BIDU Stock Is Starting to Get Serious Institutional Attention

Baidu (NASDAQ:BIDU) is often called “China’s Google” by investors but it never really was. Over the last five years, shares of Google parent Alphabet (NASDAQ:GOOG) are up 197%, twice the gain of the average S&P stock. BIDU stock is up just 12%.

Source: StreetVJ /

The comparison would have been better, save for a hard fall in BIDU stock that began in mid-February, taking the shares from nearly $340 to today’s opening around $216.

That’s a market cap of just under $73 billion, and a price to earnings ratio of under 22. It’s also 4.4 times last year’s sales of  $16.4 billion.

A Closer Look at BIDU Stock

While Baidu is considered one of China’s “Cloud Emperors” alongside Alibaba (NASDAQ:BABA) and Tencent (OTCMKTS:TCEHY), it recorded less than $1 billion in capital spending during its most recent fiscal year.

Running China’s leading search engine isn’t as profitable as it seems. Revenue has been stalled at around $18.4 billion for three years. The only real growth in 2020 came from currency appreciation.

What Baidu does instead are spin-offs. Iqiyi (NYSE:IQ), the video company, is a Baidu spin-off. The company spun-off food delivery, fintech, and autonomous driving units. It’s raising outside capital for its artificial intelligence unit.

This has built CEO Robin Li a fortune of $12.2 billion, but investors must follow the spin-offs to get a full taste. There are indications investors tiring of the game. The comapny’s recent opening on the Hong Kong exchange was underwhelming.

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Government Crackdown

Baidu is facing a crackdown from China’s government, which is seeking more control over the sector. It has pledged to obey new rules which have western observers calling on the U.S. to revive the Cold War.

At the same time, Baidu faces a western government crackdown. The Biden Administration looks set to enforce the previous Administration’s Holding Foreign Companies Accountable Act.

This could force the de-listing of Baidu and other Chinese companies if they refuse to play by U.S. rules, something China’s government refuses to allow.

Business tensions were increased when China abruptly shut down western clothing sites which had objected to its policy in Xinjiang. The government is also willing to cut off corporate critics on Hong Kong and Taiwan and is increasing its military budget.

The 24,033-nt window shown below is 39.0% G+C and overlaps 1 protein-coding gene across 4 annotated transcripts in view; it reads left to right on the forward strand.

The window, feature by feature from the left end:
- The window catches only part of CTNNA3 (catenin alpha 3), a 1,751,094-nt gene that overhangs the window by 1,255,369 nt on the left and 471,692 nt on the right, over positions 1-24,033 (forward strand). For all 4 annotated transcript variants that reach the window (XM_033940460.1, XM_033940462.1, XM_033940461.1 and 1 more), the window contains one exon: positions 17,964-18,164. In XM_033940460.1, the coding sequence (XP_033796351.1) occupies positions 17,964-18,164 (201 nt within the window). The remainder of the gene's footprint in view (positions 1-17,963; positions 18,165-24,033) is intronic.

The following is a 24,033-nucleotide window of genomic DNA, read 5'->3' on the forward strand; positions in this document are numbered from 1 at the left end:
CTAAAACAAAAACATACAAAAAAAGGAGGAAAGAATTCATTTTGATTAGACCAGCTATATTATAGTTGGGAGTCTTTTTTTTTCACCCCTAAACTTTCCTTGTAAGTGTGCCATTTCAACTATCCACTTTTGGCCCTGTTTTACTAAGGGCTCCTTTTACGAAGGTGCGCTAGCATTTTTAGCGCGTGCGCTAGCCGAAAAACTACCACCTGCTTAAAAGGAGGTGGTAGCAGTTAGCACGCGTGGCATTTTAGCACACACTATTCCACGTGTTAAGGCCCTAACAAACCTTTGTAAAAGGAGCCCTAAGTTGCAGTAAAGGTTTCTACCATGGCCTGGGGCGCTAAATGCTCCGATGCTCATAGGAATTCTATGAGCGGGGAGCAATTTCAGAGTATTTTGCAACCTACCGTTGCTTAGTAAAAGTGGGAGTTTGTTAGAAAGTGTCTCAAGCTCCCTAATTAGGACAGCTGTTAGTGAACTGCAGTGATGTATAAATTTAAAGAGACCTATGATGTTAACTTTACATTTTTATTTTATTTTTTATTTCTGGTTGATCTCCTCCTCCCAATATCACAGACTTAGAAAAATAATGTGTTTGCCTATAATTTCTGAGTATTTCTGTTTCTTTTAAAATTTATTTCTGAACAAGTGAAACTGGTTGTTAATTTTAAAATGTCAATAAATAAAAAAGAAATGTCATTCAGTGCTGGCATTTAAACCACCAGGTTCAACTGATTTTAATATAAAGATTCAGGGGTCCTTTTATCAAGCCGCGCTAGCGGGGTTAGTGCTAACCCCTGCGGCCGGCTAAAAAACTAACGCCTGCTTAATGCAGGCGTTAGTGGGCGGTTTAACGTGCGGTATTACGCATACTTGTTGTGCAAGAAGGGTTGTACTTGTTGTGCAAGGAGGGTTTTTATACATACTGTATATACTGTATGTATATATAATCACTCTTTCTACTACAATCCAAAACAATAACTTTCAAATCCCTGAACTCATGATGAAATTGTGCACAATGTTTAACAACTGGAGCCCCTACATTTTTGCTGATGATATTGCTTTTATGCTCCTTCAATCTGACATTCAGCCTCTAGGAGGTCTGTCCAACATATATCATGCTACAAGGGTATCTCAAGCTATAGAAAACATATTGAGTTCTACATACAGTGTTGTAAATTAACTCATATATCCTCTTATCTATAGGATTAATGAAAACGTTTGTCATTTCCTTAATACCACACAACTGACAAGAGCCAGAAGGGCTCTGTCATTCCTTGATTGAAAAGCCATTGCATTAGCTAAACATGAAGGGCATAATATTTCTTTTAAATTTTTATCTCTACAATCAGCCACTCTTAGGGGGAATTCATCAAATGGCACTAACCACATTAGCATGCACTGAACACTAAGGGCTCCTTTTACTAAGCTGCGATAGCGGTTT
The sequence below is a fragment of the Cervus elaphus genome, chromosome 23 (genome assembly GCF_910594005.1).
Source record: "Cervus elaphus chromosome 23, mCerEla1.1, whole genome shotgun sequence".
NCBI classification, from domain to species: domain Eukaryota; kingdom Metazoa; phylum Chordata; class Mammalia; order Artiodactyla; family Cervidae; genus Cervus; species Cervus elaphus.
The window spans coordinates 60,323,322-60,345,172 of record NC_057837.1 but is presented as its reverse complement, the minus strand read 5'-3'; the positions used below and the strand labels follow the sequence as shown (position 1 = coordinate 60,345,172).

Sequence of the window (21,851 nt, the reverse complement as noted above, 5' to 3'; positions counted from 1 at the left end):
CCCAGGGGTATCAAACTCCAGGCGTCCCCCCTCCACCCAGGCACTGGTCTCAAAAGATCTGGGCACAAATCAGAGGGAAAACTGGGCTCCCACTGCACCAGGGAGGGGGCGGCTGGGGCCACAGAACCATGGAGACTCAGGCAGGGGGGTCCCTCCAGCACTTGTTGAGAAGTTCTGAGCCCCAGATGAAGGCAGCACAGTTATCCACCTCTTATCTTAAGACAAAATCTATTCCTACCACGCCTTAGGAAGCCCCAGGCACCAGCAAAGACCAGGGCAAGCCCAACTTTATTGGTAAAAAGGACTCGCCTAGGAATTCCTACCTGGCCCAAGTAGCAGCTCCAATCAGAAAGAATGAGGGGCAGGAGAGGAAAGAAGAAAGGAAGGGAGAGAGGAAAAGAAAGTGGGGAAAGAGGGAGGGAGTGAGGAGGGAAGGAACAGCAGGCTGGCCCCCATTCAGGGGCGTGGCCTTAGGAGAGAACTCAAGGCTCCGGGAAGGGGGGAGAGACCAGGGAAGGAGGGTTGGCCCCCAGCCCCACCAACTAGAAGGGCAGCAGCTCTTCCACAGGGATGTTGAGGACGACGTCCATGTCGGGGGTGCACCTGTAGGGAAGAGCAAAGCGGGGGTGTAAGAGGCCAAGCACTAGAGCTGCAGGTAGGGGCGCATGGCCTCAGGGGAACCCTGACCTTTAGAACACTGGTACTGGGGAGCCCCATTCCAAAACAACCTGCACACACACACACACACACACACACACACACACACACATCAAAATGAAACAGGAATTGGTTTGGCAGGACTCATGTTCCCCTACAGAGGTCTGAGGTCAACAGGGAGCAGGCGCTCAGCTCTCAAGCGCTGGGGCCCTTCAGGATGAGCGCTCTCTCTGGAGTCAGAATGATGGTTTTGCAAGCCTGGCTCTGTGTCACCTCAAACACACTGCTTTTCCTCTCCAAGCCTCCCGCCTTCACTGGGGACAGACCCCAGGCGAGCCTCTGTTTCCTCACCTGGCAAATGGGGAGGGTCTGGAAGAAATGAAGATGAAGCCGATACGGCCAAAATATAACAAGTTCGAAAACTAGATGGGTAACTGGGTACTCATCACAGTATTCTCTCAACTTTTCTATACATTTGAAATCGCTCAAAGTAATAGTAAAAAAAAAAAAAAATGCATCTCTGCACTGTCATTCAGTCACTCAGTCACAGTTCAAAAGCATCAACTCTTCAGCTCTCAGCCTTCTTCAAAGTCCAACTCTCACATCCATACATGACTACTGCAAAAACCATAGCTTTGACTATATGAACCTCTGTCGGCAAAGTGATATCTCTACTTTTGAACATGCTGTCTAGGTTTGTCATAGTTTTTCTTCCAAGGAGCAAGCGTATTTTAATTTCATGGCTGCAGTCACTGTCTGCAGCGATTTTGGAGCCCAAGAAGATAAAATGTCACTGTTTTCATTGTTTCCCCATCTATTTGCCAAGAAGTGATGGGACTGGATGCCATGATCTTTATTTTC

The result is that Baidu is now trading in Hong Kong below its initial offering price. Our Thomas Yeung wrote recently he doesn’t know what Baidu is worth anymore.

The Bottom Line

There remain analysts who are bullish on Baidu. Baidu is continuing to sign contracts with government-run entities focused on its artificial intelligence software.

The recent fall in the stock may be largely attributed to the collapse of Bill Hwang’s Archegos Capital. This had Hwang banker Morgan Stanley (NYSE:MS) tripling its own position in Baidu common to 5.8%.

This means that if you’re going to get into Baidu, now might be a good time. The current price may be disregarding its cloud and AI businesses, for instance.

Big investors make their biggest profits when they buy stocks that are out of favor.

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Right now, Baidu stock is out of favor, but Cathie Wood’s Ark Innovation ETF (NYSE:ARKK) recently made a big buy on Baidu. Wood is rapidly becoming tech’s Warren Buffett, her buys scrutinized to identify winning stocks.

If you’re interested in owning Baidu, then, now would be a good time to buy it. Just know that it’s not the Chinese Google, but something far more complex and inscrutable.

At the time of publication, Dana Blankenhorn directly owned shares in BABA.

Dana Blankenhorn has been a financial and technology journalist since 1978. He is the author of Technology’s Big Bang: Yesterday, Today and Tomorrow with Moore’s Law, available at the Amazon Kindle store. Write him at, tweet him at @danablankenhorn, or subscribe to his Substack

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